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GRE Vocab Wednesday: Words of Degree

Life is about ups; life is about downs. Life is even about the middle. Thus, we have words of degree. Indeed, we’ve been using them most of our lives: ‘good’, ‘bad’, ‘okay’ are part of a three-year old’s lexicon. But there are a plethora of words that modify the degree of something. Below are a few that you may see on the .



A consummate musician plays in front of a large audience; a consummate athlete dashes (or jumps) on our T.V. screen. In a word these people are all accomplished. Consummate, however, does not always carry a positive connotation. A consummate liar is an absolute liar.

Dominant in several sports at once, Bo Jackson was the consummate athlete of the 1980’s.

A consummate pianist, Vladimir Horowitz, a formidable classicist, was known to dabble in jazz.



It is one thing to perform poorly. It is an entirely other thing to perform abysmally. Abysmal means very, very bad (think of an abyss in the ocean; it’s about as low as you can go). Abysmal can also refer to the general state of things. So next time it is 45 degrees and raining in June you can declaim, “The weather is abysmal.”

The comedian’s jokes were so abysmal that many in the audience grimaced.



Speaking of really bad, ‘egregious’ is a good way to modify something that is already bad, say an egregious foul in sports, or an egregious oversight. Notice that ‘abysmal’ (see above) can modify a neutral word.

Daryl’s driving was an egregious violation of safety: he would oftentimes hit highway speed limits in residential neighborhoods.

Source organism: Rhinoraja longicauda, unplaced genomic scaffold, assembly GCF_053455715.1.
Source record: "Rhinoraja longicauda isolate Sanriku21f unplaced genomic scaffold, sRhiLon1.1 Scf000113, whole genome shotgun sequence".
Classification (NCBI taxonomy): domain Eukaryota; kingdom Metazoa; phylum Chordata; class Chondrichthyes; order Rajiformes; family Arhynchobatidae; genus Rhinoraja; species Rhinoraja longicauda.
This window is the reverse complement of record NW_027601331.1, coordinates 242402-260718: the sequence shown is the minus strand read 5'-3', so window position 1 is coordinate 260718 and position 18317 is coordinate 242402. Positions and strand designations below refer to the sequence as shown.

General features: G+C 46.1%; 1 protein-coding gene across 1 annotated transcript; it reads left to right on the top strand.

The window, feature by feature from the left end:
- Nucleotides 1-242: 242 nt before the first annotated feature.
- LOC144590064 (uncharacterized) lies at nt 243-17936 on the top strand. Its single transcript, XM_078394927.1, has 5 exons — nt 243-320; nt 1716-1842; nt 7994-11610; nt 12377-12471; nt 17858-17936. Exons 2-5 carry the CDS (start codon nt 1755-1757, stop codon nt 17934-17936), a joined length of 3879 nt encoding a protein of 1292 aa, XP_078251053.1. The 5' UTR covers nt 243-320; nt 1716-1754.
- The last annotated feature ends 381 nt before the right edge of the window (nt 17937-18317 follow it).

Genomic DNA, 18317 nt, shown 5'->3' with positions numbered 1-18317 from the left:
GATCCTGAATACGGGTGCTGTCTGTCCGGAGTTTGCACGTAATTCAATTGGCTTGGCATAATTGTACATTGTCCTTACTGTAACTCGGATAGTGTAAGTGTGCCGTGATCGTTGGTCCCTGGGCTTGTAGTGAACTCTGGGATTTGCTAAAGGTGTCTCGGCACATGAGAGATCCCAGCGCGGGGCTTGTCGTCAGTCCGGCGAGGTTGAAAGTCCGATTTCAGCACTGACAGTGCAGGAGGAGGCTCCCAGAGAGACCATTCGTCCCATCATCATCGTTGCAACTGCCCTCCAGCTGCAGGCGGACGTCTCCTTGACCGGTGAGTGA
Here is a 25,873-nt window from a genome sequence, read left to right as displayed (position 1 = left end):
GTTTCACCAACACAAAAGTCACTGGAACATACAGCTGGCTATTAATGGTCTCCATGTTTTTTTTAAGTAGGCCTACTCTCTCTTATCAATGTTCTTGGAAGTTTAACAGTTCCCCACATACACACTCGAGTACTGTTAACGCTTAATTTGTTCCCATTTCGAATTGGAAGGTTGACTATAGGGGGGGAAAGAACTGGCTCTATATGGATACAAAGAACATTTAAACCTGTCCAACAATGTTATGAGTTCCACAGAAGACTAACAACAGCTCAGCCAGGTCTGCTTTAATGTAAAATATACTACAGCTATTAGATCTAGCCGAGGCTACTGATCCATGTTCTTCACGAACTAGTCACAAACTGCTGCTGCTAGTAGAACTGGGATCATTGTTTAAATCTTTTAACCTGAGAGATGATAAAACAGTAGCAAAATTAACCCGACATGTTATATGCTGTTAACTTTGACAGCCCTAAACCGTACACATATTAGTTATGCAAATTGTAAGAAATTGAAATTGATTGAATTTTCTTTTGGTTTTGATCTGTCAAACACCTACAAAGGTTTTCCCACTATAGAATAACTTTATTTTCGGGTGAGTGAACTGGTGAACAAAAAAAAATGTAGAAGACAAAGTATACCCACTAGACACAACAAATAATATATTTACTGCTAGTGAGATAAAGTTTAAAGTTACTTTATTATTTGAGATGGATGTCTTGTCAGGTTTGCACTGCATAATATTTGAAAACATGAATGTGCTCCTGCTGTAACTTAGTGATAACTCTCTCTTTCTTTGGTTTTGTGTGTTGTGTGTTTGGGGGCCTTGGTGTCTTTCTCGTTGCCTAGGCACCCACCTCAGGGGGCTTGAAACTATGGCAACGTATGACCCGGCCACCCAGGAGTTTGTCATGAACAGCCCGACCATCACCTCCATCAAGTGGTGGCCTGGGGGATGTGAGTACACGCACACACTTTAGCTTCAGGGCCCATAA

This word sounds negative (it reminds me of ‘inimical’, which describes a hostile environment). ‘Inimitable’ means unparalleled, as in the best.

The French Laundry, a famous restaurant in Northern California, offers inimitable fare, though at nearly $500 per meal, many balk at the price. 



Life is not about one extreme or the other. Sometimes we have to deal with middle of the road, the mediocre and the downright middling (oops, I invoked the extreme again with ‘downright.’). ‘Requisite’ means just the necessary amount to get the job done.

Harold did the requisite amount of studying and, unsurprisingly received a ‘C.’


Editor’s Note: 

Hi, all!

This post is a day late (Vocab Thursday? :)) because we were a bit busy at the Clemmonsdogpark office yesterday celebrating Chris’s birthday! Here’s a picture of his “cake”, can you guess what it’s made out of? 


The letter tiles you see on the table are from , a Clemmonsdogpark favorite! Again, sorry for the delay, and be sure to wish Chris a happy belated birthday! 🙂



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